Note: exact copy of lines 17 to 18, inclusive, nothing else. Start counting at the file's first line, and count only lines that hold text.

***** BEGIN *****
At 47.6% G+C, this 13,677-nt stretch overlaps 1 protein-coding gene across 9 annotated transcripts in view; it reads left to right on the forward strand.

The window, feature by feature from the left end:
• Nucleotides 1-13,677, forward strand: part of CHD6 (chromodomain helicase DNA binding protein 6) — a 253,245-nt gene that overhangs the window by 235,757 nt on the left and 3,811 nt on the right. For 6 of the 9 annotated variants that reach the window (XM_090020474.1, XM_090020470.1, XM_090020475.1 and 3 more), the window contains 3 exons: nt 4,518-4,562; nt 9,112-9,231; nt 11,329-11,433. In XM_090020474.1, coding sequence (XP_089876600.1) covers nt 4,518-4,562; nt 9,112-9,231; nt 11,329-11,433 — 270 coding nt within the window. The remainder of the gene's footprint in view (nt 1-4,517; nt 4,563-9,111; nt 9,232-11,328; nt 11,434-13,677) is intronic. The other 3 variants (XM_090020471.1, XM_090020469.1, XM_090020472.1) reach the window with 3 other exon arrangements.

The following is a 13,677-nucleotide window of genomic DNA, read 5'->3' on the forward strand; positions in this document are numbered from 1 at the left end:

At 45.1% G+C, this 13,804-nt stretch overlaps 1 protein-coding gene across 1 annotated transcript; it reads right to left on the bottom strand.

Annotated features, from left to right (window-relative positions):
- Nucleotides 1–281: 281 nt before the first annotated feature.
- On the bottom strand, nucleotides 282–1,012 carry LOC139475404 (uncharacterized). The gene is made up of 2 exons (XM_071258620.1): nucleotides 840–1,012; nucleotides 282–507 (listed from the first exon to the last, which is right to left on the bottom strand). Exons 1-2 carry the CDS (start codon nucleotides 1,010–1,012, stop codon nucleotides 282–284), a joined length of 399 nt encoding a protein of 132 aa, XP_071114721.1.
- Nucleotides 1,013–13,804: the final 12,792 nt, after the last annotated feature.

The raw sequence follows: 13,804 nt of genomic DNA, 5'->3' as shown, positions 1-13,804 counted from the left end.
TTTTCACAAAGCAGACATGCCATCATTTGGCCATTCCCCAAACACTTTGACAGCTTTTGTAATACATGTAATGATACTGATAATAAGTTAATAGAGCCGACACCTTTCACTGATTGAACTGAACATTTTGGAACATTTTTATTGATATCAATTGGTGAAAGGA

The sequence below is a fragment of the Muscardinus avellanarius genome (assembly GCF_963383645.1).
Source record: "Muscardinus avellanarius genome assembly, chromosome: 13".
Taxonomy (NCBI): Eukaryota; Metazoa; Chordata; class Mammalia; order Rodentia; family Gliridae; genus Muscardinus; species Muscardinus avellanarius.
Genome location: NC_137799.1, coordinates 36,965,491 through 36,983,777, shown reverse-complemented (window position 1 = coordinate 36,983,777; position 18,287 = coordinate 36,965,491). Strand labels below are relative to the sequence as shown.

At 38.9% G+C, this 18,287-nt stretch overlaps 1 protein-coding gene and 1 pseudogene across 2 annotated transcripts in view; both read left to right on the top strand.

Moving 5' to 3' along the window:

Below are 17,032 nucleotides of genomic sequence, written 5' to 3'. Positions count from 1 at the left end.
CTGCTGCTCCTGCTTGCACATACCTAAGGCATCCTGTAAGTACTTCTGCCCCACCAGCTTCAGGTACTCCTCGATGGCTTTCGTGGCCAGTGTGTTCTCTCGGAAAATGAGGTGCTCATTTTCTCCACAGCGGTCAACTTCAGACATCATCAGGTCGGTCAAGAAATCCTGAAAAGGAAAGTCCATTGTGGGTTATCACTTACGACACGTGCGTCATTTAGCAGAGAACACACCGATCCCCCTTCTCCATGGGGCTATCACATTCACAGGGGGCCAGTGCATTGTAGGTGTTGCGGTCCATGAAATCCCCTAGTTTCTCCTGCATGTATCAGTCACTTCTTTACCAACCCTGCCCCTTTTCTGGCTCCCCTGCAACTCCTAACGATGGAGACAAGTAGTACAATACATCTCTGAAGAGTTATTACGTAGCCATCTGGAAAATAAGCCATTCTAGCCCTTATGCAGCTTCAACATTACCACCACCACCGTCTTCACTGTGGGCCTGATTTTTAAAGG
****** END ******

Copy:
Moving 5' to 3' along the window:

Below are 17,032 nucleotides of genomic sequence, written 5' to 3'. Positions count from 1 at the left end.